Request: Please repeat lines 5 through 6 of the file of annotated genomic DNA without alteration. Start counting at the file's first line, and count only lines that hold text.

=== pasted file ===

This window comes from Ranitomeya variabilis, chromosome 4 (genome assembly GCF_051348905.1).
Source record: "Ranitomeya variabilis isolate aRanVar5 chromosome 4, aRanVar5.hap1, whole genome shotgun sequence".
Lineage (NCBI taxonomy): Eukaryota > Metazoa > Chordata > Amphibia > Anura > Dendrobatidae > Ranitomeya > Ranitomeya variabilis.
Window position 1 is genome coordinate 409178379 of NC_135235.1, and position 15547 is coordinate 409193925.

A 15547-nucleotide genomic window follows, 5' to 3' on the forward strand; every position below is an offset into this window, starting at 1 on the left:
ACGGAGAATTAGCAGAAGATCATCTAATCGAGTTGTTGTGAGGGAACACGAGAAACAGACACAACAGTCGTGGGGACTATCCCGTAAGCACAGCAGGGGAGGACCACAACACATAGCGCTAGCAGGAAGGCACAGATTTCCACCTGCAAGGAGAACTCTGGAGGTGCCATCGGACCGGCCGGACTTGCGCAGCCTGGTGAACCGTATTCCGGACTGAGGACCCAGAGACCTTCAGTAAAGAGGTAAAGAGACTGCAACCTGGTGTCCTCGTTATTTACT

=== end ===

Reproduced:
A 15547-nucleotide genomic window follows, 5' to 3' on the forward strand; every position below is an offset into this window, starting at 1 on the left:
ACGGAGAATTAGCAGAAGATCATCTAATCGAGTTGTTGTGAGGGAACACGAGAAACAGACACAACAGTCGTGGGGACTATCCCGTAAGCACAGCAGGGGAGGACCACAACACATAGCGCTAGCAGGAAGGCACAGATTTCCACCTGCAAGGAGAACTCTGGAGGTGCCATCGGACCGGCCGGACTTGCGCAGCCTGGTGAACCGTATTCCGGACTGAGGACCCAGAGACCTTCAGTAAAGAGGTAAAGAGACTGCAACCTGGTGTCCTCGTTATTTACT